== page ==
UK independent member of the European Parliament Janice Atkinson said the year 2017 may bring significant changes to the policies of Berlin and Rome.
BELGRADE (Sputnik), Victoria Mladenovich – The federal election in Germany and Italy’s parliamentary elections, both due in 2017, may bring changes to the states’ policies in the areas of economy, border control and approach to the European Union, UK independent member of the European Parliament Janice Atkinson told Sputnik Saturday.
“Italy and Germany also have a huge chance in forthcoming elections to take a significant role in shaping their countries’ economies, borders and approach to the EU. For far too long the elites — the old politics — have operated consensually, ignoring the will of the people, as we have seen in the UK and US,” Atkinson said.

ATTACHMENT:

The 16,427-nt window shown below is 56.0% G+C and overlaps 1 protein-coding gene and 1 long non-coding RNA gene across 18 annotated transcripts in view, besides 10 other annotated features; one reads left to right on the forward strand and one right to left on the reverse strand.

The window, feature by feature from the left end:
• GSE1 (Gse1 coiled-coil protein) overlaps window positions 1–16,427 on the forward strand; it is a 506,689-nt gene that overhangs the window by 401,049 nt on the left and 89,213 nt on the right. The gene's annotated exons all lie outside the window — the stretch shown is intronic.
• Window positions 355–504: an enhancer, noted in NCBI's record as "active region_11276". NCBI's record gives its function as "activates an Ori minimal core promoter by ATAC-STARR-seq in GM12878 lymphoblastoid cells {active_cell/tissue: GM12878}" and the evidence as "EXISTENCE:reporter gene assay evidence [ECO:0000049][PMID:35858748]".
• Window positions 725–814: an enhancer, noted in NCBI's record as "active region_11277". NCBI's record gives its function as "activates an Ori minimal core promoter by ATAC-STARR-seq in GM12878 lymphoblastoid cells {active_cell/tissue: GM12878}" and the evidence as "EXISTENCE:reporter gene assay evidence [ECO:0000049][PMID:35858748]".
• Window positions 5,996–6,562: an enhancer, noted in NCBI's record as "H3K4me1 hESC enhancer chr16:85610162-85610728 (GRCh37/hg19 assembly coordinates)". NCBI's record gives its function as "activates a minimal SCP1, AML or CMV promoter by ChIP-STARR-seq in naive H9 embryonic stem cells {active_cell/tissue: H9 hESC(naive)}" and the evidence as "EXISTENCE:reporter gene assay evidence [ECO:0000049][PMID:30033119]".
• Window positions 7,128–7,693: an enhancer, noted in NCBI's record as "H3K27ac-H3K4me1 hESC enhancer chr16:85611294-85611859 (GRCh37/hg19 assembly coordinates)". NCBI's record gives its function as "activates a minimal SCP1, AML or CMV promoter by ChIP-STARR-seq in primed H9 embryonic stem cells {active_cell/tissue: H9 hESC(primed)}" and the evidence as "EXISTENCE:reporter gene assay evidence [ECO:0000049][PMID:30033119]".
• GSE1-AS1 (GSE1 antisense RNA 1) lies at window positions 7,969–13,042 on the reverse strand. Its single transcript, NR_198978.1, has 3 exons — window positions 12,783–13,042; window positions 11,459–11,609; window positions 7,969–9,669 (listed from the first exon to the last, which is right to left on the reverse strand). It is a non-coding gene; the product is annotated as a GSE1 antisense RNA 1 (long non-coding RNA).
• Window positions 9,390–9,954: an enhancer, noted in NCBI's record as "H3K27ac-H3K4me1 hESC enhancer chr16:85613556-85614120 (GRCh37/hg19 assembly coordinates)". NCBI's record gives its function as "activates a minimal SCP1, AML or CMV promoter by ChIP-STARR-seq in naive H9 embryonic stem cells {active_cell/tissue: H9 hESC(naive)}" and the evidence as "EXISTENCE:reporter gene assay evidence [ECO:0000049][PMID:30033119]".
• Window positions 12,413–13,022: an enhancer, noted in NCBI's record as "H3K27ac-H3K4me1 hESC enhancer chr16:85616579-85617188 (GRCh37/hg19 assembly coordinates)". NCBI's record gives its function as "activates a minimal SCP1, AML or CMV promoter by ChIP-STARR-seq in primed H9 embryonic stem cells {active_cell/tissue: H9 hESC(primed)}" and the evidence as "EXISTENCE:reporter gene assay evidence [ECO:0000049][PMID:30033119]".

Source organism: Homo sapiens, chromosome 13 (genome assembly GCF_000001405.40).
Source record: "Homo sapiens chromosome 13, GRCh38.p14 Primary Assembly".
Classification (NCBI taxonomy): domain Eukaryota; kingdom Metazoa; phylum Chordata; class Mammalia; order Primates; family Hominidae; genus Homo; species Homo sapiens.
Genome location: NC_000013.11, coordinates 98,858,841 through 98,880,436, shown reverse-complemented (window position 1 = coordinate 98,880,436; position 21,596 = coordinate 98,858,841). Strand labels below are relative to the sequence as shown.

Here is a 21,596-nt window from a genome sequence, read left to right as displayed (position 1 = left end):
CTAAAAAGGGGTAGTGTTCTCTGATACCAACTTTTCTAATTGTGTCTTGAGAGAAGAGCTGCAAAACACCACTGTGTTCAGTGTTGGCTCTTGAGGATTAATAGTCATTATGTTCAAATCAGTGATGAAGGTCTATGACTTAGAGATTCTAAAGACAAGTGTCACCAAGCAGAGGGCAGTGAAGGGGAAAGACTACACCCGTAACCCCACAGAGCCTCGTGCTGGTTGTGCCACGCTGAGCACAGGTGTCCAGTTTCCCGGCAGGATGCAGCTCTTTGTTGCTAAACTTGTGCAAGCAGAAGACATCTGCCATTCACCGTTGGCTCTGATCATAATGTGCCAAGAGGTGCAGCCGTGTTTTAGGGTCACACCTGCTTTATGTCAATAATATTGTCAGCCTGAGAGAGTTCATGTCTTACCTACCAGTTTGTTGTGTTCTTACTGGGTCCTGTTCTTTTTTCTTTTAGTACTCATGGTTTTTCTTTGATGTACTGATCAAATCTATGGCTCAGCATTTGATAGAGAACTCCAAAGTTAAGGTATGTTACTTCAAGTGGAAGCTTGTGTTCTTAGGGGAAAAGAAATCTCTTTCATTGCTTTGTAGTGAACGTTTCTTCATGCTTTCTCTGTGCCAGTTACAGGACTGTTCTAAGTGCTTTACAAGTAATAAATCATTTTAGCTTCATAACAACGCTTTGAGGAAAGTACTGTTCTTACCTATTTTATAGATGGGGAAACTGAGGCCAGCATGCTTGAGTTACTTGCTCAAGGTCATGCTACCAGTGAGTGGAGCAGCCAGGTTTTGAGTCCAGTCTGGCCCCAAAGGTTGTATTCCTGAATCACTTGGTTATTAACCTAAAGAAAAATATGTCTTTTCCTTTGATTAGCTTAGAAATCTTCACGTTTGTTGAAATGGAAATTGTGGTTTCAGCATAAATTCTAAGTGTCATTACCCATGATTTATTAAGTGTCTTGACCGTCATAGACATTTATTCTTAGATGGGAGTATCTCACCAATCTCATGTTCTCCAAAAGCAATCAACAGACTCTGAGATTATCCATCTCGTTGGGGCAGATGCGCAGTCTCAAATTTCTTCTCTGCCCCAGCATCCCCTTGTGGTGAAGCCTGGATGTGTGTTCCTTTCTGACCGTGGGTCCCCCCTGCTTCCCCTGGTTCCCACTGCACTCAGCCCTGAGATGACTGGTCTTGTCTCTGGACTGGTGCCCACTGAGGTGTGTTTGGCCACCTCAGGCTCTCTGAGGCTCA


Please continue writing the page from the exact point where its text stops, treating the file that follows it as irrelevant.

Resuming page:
Speaking about the European right-wing parties represented in the European Parliament’s Europe of Nations and Freedom (ENF) group Atkinson stressed that “we all share the values of democracy, border control, fighting jihadism, an end to Schengen, a return to nation state sovereignty and either exiting or severely re-shaping the EU.”
On January 21, the ENF group will hold a meeting of European right-wing and anti-immigration parties which will gather leaders of Italy’s Northern League, Dutch Party for Freedom, France’s Front National, the Alternative for Germany (AfD), as well as independent leaders.
Germans will vote in the federal election in the fall 2017. The political landscape of Germany could change, as the support of such parties as the right-wing AfD is growing, amid a number of problems in Germany, such as the influx of refugees, including from Syria. The party supports the idea of tackling the migration processes and is supportive of settlement of the civil war.
Italy was due to hold elections in 2018, however, on December 6, Italian Interior Minister Angelino Alfano said that the country could hold snap parliamentary elections as early as February 2017, following the resignation of the country’s Prime Minister Matteo Renzi amid the failure of the government-proposed constitutional referendum.